This month Paul Borawski (CEO of ASQ) has asked the ASQ Influential Voices to share their thoughts on the cries for “faster, faster, faster” that so often is a refrain heard today.
I have long said that the measure of management improvement isn’t only about improving; what matters is the speed at which the management system and internal processes are being improved. Improvement is a given. If an organization is not improving every year the odds of long term success is low.
One of the common objections to a need for improvement is that we are doing fine and we are improving (so leave us alone we are already improving). That is better than not doing fine and not improving but it isn’t a reason to be complacent. Managers should be continually pushing the improvement acceleration higher.
The biggest problems I see with a focus on being faster are attempting move faster than the capability of the organization and falling back on working harder as a method to achieve the faster action. Really these are the same issue – working harder is just a tactic to cope with attempting to achieve better results than the system is capable of.
Agile software development has a principle, sustainable development, which is a reaction to the far too common attitude of management to just have software developers work longer and longer hours to meet targets. Any attempt to be faster internally or respond to a faster marketplace should first put the principle of sustainable workload as a requirement. And next build the capability of the enterprise to respond quickly and keep increasing how quickly it can respond effectively.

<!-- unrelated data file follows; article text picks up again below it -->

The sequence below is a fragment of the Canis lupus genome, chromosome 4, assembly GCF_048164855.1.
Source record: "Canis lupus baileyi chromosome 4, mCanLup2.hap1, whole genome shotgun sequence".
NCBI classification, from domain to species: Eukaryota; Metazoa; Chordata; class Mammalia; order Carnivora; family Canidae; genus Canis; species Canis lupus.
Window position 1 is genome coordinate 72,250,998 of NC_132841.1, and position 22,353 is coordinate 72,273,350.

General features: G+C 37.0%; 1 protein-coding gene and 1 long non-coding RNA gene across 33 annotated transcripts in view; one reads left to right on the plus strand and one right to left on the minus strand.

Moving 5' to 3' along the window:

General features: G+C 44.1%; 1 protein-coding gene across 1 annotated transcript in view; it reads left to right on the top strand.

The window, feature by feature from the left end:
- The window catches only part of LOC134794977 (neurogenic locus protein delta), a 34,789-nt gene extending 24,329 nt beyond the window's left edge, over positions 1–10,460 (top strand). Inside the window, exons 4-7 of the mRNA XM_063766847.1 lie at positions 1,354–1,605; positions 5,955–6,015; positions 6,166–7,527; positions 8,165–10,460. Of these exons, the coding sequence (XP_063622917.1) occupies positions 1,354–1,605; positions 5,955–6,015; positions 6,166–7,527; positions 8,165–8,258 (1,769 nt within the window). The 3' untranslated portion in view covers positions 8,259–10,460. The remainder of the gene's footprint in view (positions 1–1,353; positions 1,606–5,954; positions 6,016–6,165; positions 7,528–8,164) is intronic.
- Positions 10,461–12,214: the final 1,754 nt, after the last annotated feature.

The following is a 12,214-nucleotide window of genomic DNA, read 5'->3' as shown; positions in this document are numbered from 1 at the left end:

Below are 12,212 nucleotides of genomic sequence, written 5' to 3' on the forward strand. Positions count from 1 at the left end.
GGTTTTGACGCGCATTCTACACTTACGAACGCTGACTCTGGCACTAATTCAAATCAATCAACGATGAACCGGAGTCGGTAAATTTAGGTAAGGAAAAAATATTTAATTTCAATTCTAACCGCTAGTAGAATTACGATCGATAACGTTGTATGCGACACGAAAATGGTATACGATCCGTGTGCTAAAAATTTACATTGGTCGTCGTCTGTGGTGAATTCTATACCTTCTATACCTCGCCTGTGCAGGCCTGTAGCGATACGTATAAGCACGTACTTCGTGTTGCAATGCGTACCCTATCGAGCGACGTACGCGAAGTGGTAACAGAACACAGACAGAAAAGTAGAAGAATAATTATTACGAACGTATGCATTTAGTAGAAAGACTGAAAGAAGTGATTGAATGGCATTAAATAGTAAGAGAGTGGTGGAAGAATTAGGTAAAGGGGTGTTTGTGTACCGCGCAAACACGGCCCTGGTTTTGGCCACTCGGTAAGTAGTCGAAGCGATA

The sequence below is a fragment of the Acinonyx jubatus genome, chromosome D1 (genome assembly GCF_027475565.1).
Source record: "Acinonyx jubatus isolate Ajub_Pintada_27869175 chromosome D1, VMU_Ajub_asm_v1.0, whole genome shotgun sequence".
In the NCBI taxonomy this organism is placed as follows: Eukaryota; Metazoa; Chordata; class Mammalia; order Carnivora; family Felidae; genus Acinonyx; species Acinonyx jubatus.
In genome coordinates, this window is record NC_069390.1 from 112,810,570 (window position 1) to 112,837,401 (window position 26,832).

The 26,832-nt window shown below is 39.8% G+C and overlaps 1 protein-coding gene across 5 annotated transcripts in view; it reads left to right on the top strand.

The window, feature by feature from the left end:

The well know management improvement concepts, practices and tools will lead an organization to improve that capability reliably, sustainable and continuously.
My new book, Management Matters: Building Enterprise Capability, delves into how to manage an enterprise based on the ideas needed to apply management improvement concepts, practices and tools to achieve results, including, but not limited to, faster.
Related: Process Improvement and Innovation – Find the best methods to produce the best results over the long term – Think Long Term Act Daily
slow and steady wins the race.
I believe on pushing hard to improve, but one inch every week adds up to a long distance over time
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